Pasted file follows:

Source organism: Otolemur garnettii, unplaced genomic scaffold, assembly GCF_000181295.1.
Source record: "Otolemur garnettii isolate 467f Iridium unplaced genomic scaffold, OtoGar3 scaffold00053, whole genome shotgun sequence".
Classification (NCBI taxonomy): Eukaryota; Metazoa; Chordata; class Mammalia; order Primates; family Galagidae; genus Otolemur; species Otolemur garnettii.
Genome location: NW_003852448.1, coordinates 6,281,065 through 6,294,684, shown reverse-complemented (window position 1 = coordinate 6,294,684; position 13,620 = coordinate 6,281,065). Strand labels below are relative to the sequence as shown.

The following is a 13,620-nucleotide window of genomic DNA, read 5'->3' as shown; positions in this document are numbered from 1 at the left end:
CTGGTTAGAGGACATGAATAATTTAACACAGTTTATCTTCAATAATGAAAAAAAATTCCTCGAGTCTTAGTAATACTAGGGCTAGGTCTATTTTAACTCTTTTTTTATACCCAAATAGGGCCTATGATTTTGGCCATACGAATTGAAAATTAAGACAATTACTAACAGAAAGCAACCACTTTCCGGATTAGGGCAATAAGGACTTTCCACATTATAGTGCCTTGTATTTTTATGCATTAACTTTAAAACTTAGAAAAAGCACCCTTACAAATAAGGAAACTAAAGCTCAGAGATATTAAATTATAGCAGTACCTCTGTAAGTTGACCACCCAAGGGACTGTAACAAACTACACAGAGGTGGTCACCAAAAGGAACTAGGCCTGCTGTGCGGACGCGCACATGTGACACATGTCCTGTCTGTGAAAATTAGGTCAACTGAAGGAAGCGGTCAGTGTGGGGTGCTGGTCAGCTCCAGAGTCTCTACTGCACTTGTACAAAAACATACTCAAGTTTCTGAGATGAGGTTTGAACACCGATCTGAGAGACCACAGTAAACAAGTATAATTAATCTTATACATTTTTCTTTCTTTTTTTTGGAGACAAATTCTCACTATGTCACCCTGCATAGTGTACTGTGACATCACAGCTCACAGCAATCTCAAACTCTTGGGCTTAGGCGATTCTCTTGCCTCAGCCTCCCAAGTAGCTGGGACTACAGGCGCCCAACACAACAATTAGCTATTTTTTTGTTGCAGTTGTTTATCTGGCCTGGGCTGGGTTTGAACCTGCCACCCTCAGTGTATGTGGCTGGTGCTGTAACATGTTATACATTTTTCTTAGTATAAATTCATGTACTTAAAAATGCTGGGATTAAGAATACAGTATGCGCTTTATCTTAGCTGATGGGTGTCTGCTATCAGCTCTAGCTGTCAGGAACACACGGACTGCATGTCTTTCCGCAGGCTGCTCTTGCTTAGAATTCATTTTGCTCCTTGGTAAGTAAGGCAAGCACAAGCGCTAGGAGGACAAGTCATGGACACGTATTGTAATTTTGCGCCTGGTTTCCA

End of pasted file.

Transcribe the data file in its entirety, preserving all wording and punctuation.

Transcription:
Source organism: Otolemur garnettii, unplaced genomic scaffold, assembly GCF_000181295.1.
Source record: "Otolemur garnettii isolate 467f Iridium unplaced genomic scaffold, OtoGar3 scaffold00053, whole genome shotgun sequence".
Classification (NCBI taxonomy): Eukaryota; Metazoa; Chordata; class Mammalia; order Primates; family Galagidae; genus Otolemur; species Otolemur garnettii.
Genome location: NW_003852448.1, coordinates 6,281,065 through 6,294,684, shown reverse-complemented (window position 1 = coordinate 6,294,684; position 13,620 = coordinate 6,281,065). Strand labels below are relative to the sequence as shown.

The following is a 13,620-nucleotide window of genomic DNA, read 5'->3' as shown; positions in this document are numbered from 1 at the left end:
CTGGTTAGAGGACATGAATAATTTAACACAGTTTATCTTCAATAATGAAAAAAAATTCCTCGAGTCTTAGTAATACTAGGGCTAGGTCTATTTTAACTCTTTTTTTATACCCAAATAGGGCCTATGATTTTGGCCATACGAATTGAAAATTAAGACAATTACTAACAGAAAGCAACCACTTTCCGGATTAGGGCAATAAGGACTTTCCACATTATAGTGCCTTGTATTTTTATGCATTAACTTTAAAACTTAGAAAAAGCACCCTTACAAATAAGGAAACTAAAGCTCAGAGATATTAAATTATAGCAGTACCTCTGTAAGTTGACCACCCAAGGGACTGTAACAAACTACACAGAGGTGGTCACCAAAAGGAACTAGGCCTGCTGTGCGGACGCGCACATGTGACACATGTCCTGTCTGTGAAAATTAGGTCAACTGAAGGAAGCGGTCAGTGTGGGGTGCTGGTCAGCTCCAGAGTCTCTACTGCACTTGTACAAAAACATACTCAAGTTTCTGAGATGAGGTTTGAACACCGATCTGAGAGACCACAGTAAACAAGTATAATTAATCTTATACATTTTTCTTTCTTTTTTTTGGAGACAAATTCTCACTATGTCACCCTGCATAGTGTACTGTGACATCACAGCTCACAGCAATCTCAAACTCTTGGGCTTAGGCGATTCTCTTGCCTCAGCCTCCCAAGTAGCTGGGACTACAGGCGCCCAACACAACAATTAGCTATTTTTTTGTTGCAGTTGTTTATCTGGCCTGGGCTGGGTTTGAACCTGCCACCCTCAGTGTATGTGGCTGGTGCTGTAACATGTTATACATTTTTCTTAGTATAAATTCATGTACTTAAAAATGCTGGGATTAAGAATACAGTATGCGCTTTATCTTAGCTGATGGGTGTCTGCTATCAGCTCTAGCTGTCAGGAACACACGGACTGCATGTCTTTCCGCAGGCTGCTCTTGCTTAGAATTCATTTTGCTCCTTGGTAAGTAAGGCAAGCACAAGCGCTAGGAGGACAAGTCATGGACACGTATTGTAATTTTGCGCCTGGTTTCCA